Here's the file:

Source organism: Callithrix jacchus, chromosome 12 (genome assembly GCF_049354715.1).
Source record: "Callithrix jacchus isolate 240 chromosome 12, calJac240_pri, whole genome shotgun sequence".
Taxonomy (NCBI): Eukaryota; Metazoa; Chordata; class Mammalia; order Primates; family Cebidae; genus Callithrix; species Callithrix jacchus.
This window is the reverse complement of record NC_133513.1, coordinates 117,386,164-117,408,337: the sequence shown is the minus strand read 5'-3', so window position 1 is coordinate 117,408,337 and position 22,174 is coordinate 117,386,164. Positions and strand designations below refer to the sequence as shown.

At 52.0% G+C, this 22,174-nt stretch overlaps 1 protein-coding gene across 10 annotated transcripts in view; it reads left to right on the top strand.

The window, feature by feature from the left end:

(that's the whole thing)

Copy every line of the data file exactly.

Source organism: Callithrix jacchus, chromosome 12 (genome assembly GCF_049354715.1).
Source record: "Callithrix jacchus isolate 240 chromosome 12, calJac240_pri, whole genome shotgun sequence".
Taxonomy (NCBI): Eukaryota; Metazoa; Chordata; class Mammalia; order Primates; family Cebidae; genus Callithrix; species Callithrix jacchus.
This window is the reverse complement of record NC_133513.1, coordinates 117,386,164-117,408,337: the sequence shown is the minus strand read 5'-3', so window position 1 is coordinate 117,408,337 and position 22,174 is coordinate 117,386,164. Positions and strand designations below refer to the sequence as shown.

At 52.0% G+C, this 22,174-nt stretch overlaps 1 protein-coding gene across 10 annotated transcripts in view; it reads left to right on the top strand.

The window, feature by feature from the left end: